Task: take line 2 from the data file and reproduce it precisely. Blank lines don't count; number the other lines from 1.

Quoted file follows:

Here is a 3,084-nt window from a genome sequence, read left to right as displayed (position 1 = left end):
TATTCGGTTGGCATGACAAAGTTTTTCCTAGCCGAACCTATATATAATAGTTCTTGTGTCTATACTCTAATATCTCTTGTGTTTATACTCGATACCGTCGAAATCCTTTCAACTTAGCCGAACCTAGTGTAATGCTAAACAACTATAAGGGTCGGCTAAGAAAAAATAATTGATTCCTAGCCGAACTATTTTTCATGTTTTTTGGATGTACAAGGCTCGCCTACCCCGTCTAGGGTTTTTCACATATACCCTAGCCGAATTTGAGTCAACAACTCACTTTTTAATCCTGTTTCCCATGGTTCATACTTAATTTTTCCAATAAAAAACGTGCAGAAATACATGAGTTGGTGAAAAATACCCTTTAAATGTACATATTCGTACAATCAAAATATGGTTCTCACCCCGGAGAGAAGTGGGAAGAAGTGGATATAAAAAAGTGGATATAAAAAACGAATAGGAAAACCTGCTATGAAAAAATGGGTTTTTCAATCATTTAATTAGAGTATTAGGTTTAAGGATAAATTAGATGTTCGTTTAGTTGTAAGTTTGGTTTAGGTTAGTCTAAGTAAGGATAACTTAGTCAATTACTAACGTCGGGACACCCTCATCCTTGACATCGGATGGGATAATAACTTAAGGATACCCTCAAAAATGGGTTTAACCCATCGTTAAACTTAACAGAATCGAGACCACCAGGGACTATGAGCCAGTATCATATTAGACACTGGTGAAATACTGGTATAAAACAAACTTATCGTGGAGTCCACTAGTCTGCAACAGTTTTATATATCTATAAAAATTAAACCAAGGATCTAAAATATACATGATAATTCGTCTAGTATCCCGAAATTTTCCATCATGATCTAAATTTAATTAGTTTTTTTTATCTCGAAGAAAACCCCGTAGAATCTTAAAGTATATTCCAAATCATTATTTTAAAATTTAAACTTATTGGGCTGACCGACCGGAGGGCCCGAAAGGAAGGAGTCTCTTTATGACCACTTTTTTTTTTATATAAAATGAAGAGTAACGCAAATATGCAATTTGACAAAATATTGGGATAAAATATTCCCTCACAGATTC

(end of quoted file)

TATTCGGTTGGCATGACAAAGTTTTTCCTAGCCGAACCTATATATAATAGTTCTTGTGTCTATACTCTAATATCTCTTGTGTTTATACTCGATACCGTCGAAATCCTTTCAACTTAGCCGAACCTAGTGTAATGCTAAACAACTATAAGGGTCGGCTAAGAAAAAATAATTGATTCCTAGCCGAACTATTTTTCATGTTTTTTGGATGTACAAGGCTCGCCTACCCCGTCTAGGGTTTTTCACATATACCCTAGCCGAATTTGAGTCAACAACTCACTTTTTAATCCTGTTTCCCATGGTTCATACTTAATTTTTCCAATAAAAAACGTGCAGAAATACATGAGTTGGTGAAAAATACCCTTTAAATGTACATATTCGTACAATCAAAATATGGTTCTCACCCCGGAGAGAAGTGGGAAGAAGTGGATATAAAAAAGTGGATATAAAAAACGAATAGGAAAACCTGCTATGAAAAAATGGGTTTTTCAATCATTTAATTAGAGTATTAGGTTTAAGGATAAATTAGATGTTCGTTTAGTTGTAAGTTTGGTTTAGGTTAGTCTAAGTAAGGATAACTTAGTCAATTACTAACGTCGGGACACCCTCATCCTTGACATCGGATGGGATAATAACTTAAGGATACCCTCAAAAATGGGTTTAACCCATCGTTAAACTTAACAGAATCGAGACCACCAGGGACTATGAGCCAGTATCATATTAGACACTGGTGAAATACTGGTATAAAACAAACTTATCGTGGAGTCCACTAGTCTGCAACAGTTTTATATATCTATAAAAATTAAACCAAGGATCTAAAATATACATGATAATTCGTCTAGTATCCCGAAATTTTCCATCATGATCTAAATTTAATTAGTTTTTTTTATCTCGAAGAAAACCCCGTAGAATCTTAAAGTATATTCCAAATCATTATTTTAAAATTTAAACTTATTGGGCTGACCGACCGGAGGGCCCGAAAGGAAGGAGTCTCTTTATGACCACTTTTTTTTTTATATAAAATGAAGAGTAACGCAAATATGCAATTTGACAAAATATTGGGATAAAATATTCCCTCACAGATTC